Some Of The Biggest Anti-Trump Voices Might Go Silent In A Matter Of Days

A writer's strike is creeping closer to reality and nobody's talking about it.

With stinging criticisms cloaked in humor, late-night hosts Stephen Colbert, Samantha Bee, Trevor Noah and the whole cast of “Saturday Night Live” have provided American audiences a way to laugh off their political anxiety. But on May 2, we may have to say goodbye to them for now.

That’s because the day before marks the expiration date for the current contract between the Writers Guild of America, the organization representing 12,000 Hollywood film and TV writers, and the Alliance of Motion Picture and Television Producers, which represents the writers’ employers. (The Huffington Post is unionized under the WGA-East.)

The current contract, a hefty 687-page document, specifies things like pay minimums and how disputes should be settled. If both sides don’t reach an agreement on a new contract in time, the WGA plans to strike, pending approval from its members. A vote currently underway online is widely expected to pass.

In the case of a strike, programs like “The Late Show,” “Full Frontal,” “The Daily Show” and “SNL,” that have voiced some of the toughest criticisms of President Donald Trump on national television, would face an immediate blackout, according to WGA-West executive director David Young. (Or rather, reruns, which are arguably even worse.)

Because they reflect the issues of the day ― from Trump’s Easter speech to his daughter’s ethically murky role in his administration to his press secretary’s combative demeanor with the media ― late-night programs don’t have a real stockpile of material like other scripted shows and are left with no other choice. It’s happened before, during the 100-day WGA strike that began in late 2007.

This time around, however, the dispute is a little different. Here’s a quick recap of what’s going on and how it might affect viewers.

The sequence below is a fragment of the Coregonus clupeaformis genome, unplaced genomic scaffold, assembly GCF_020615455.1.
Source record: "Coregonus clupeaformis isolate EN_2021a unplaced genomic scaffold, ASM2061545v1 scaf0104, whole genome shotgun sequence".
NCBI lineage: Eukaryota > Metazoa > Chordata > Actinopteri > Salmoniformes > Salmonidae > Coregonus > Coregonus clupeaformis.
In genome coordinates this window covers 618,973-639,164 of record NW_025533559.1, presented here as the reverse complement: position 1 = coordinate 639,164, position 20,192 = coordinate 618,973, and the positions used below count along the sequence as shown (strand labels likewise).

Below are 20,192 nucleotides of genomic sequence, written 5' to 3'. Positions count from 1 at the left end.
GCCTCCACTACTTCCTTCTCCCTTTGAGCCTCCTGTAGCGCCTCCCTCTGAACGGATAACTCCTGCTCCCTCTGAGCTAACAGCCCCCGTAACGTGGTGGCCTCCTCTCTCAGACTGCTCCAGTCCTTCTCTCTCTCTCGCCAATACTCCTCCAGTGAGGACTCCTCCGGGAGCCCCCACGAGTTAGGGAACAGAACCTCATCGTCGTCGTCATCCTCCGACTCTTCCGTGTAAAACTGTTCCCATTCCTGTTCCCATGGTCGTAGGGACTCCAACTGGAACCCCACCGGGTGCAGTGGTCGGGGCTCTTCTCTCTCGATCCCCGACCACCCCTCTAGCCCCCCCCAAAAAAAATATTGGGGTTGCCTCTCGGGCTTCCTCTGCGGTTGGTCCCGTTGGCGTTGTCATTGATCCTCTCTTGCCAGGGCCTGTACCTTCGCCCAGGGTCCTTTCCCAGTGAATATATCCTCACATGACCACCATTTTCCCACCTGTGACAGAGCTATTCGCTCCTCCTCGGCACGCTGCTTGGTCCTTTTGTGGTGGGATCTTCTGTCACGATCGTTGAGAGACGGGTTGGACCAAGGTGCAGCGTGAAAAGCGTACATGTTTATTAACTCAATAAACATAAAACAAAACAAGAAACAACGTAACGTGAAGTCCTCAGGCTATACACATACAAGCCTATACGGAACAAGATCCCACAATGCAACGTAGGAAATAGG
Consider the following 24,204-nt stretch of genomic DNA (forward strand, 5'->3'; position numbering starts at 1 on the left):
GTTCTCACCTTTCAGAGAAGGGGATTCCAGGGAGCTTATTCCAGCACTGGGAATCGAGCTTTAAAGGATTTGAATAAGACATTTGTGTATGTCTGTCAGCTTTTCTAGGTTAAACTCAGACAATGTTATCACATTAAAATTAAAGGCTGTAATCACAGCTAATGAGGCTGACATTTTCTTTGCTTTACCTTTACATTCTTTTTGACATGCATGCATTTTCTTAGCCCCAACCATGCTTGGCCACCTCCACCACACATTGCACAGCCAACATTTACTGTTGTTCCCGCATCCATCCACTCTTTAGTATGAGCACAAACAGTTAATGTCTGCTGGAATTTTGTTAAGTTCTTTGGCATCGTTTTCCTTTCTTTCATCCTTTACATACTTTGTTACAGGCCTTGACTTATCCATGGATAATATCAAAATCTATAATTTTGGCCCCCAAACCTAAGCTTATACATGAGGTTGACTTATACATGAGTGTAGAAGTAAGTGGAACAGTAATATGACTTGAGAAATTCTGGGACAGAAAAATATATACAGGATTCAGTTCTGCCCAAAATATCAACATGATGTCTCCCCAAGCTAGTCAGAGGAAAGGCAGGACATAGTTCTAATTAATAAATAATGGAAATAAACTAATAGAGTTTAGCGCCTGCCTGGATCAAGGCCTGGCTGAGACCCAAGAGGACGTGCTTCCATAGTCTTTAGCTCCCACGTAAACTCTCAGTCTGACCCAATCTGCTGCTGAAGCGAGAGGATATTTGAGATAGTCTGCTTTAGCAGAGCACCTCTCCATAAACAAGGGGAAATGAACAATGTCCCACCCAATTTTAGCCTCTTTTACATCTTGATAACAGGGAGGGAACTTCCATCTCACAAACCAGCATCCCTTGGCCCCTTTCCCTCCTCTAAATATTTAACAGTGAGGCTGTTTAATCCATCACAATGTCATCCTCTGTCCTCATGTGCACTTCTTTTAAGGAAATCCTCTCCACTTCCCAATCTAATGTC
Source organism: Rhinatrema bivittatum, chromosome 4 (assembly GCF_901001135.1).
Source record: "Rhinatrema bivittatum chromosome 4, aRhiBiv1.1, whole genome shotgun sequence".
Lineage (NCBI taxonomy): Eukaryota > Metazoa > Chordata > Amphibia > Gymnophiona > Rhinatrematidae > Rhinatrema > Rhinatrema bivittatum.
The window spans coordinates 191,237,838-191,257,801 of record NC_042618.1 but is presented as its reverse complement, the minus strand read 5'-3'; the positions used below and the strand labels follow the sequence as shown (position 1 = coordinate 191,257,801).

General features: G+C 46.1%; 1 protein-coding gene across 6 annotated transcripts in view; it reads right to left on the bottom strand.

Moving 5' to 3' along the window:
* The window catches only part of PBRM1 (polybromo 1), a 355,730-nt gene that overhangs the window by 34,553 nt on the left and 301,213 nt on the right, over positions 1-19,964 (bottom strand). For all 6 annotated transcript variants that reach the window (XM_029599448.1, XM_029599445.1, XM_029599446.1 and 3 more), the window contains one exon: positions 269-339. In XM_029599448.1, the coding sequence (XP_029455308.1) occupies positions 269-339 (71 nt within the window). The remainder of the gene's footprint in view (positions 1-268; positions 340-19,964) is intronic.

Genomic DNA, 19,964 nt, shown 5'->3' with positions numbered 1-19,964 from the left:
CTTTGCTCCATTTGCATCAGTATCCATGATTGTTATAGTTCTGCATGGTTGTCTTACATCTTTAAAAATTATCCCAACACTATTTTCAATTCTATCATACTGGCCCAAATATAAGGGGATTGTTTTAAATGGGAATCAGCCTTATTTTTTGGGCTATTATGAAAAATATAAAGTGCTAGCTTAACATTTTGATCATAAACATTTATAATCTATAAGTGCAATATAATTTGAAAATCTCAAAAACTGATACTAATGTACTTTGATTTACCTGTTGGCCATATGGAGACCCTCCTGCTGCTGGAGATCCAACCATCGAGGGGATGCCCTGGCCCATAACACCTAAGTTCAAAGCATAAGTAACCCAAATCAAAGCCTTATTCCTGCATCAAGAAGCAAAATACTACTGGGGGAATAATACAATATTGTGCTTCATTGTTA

If there’s a strike, what would happen to TV shows?

Most scripted TV won’t be immediately affected like late-night shows due to the timing of the strike ― just before summer break. Reality TV would go on more or less as usual. (Last time, networks aired more reality TV.) Fall TV would most likely be delayed, especially if the strike drags out as long as it did before.

In the entertainment industry, there’s concern among traditional networks, like ABC, NBC and CBS, that a strike will encourage viewers to lean on streaming platforms like Netflix and Amazon. It makes sense: If you’re going to watch reruns, would you rather have control over which ones you watch, or not? Netflix CEO Reed Hastings has said his company would be “impacted” by a strike, but because it doesn’t adhere to the same rigid production schedules as traditional TV, viewers wouldn’t feel it as much.

What would happen to movies?

Since they’re planned further in advance, movie releases won’t be impacted immediately ― we’ll still get our summer blockbusters. Those currently in production could face delays, though, as union members wouldn’t be able to produce the necessary script drafts, rewrites and polishes.

What do the writers want?

The strike dispute is centered around TV: The WGA has stated that its writers aren’t profiting off the current boom in TV production as much as their employers are. They’re asking for more compensation across the board, and from digital platforms in particular. If you’re only raking in the bare minimums, network TV offers the most pay, as it has for some time; the WGA would like to close the gap a bit. The guild is also fighting for higher pension and health plan contributions by employers to financially stabilize them.

How is this strike different than the last one?

The last strike revolved around digital revenue, as writers wanted a slice of the online pie, which seemed poised to blow up. (Spoiler: It did.) Now, they’re fighting for a bigger slice, with a health care demand in the mix that is not popular with the AMPTP.

But the TV landscape has also changed since the last strike ― while there are more shows to watch than ever before, many times their seasons consist of fewer episodes. Think of “Big Little Lies,” with just seven, compared to a two-dozen-episode season of “The Big Bang Theory.” More TV hasn’t equalled more money for writers, though, because writers are typically paid per episode, and the shorter seasons can require nearly as much time as the longer ones. Then, there’s the added hurdle of “exclusivity provisions” discouraging writers from working on more than one show at a time. Those provisions take writers out of the application pool for the duration of a show’s run, even if they’re not actively writing scripts for it.

When will we know more?

Negotiations are set to resume Tuesday, April 25. Whether the two sides will reach a compromise quickly is anyone’s guess.

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